Surgery Might Help Some Heart Patients

Bypass surgery may boost heart failure survival rate, study found

(RxWiki News) Heart failure patients with clogged arteries had a better chance of surviving 10 years if they had bypass surgery and took medications, as opposed to just taking medications, a new study found.

Unless it's absolutely necessary, many patients choose to avoid surgery. But this new, long-term study, funded by the National Institutes of Health and the National Heart, Lung, and Blood Institute, found that a larger number of patients with coronary artery disease may benefit from bypass surgery than previously thought.

Study results after five years of research, published in 2011, raised questions about the benefits of bypass versus medicine alone, but researchers said the longer 10-year study clearly favors the surgery.

This study, which involved 1,200 heart failure patients from 22 countries, including the United States, found that patients with reduced heart function and clogged arteries had a better chance of surviving 10 years if they received a combination of bypass surgery and medication.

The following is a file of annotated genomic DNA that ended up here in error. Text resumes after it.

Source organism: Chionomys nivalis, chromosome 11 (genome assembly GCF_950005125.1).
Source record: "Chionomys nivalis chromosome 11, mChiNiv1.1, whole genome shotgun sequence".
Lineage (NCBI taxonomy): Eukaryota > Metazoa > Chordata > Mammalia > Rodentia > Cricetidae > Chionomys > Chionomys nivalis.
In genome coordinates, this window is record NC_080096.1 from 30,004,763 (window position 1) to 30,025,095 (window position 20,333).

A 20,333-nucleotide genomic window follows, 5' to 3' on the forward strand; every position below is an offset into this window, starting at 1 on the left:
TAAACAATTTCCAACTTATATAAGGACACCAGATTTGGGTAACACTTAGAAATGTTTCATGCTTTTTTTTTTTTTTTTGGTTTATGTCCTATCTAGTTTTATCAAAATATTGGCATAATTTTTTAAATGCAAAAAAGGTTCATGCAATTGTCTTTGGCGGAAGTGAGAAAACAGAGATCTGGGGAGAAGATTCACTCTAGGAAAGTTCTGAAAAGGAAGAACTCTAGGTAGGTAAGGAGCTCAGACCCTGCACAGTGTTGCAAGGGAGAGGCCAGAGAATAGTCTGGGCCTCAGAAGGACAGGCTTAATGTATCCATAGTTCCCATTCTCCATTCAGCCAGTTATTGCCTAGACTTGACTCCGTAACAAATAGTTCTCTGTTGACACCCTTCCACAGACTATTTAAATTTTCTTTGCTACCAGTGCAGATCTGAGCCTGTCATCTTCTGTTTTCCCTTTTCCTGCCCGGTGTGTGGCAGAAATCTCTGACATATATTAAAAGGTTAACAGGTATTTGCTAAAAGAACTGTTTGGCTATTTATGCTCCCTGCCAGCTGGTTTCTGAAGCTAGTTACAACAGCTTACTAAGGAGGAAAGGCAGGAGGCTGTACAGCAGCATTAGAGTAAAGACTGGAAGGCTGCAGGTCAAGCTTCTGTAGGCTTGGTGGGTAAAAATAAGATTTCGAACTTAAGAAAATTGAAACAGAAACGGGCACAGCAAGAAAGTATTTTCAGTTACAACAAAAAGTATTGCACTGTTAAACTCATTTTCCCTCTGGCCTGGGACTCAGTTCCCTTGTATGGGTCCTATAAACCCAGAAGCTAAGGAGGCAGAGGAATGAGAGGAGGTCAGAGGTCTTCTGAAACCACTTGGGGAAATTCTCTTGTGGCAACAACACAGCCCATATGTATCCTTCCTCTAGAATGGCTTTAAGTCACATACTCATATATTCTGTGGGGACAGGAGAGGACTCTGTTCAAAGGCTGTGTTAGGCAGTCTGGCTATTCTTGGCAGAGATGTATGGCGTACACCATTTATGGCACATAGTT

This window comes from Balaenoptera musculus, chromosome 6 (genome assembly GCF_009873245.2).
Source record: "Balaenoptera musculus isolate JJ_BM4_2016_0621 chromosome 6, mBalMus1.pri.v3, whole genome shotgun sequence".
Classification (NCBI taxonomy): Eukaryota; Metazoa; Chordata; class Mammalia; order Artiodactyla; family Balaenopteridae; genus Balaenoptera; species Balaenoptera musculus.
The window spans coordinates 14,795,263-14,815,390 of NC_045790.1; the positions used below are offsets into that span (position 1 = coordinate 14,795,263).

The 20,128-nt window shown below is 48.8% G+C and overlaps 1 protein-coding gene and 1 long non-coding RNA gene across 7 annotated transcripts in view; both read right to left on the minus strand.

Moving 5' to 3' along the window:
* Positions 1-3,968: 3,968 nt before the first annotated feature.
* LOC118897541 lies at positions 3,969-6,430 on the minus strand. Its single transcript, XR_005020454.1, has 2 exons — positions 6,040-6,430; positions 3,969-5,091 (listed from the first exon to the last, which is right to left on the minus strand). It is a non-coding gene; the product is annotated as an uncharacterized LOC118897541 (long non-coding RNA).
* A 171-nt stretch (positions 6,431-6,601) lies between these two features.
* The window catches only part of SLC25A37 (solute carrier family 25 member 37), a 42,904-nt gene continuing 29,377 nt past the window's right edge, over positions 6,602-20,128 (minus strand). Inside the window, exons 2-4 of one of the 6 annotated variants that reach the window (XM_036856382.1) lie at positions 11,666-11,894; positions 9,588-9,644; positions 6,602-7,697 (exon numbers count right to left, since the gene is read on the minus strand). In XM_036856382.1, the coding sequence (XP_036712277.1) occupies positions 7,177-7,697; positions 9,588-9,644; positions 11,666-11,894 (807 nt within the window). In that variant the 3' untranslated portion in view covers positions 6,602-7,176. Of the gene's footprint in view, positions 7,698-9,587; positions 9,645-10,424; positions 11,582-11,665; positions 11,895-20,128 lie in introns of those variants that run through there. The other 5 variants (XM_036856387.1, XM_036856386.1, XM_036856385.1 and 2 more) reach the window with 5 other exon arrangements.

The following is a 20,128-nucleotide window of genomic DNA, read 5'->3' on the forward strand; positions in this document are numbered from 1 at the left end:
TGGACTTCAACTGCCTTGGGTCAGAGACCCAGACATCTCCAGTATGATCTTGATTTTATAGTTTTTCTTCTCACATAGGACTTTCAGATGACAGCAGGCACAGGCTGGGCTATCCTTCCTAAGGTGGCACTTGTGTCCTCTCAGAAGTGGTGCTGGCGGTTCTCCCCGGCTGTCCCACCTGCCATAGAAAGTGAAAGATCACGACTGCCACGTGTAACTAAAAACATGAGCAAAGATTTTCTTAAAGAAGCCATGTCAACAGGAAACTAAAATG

The results showed that 59 percent of the bypass patients died from any cause — compared to 66 percent of those who received medication only.

Forty-one percent of the patients in the bypass group died from heart disease — compared to 49 percent of those enrolled in the medicine-only group.

An editorial about the current study said the latest results "solidly support" strengthening treatment guidelines to say that coronary artery bypass surgery is "probably beneficial" for these patients.

The study and editorial were published in the New England Journal of Medicine. The authors disclosed no conflicts of interest.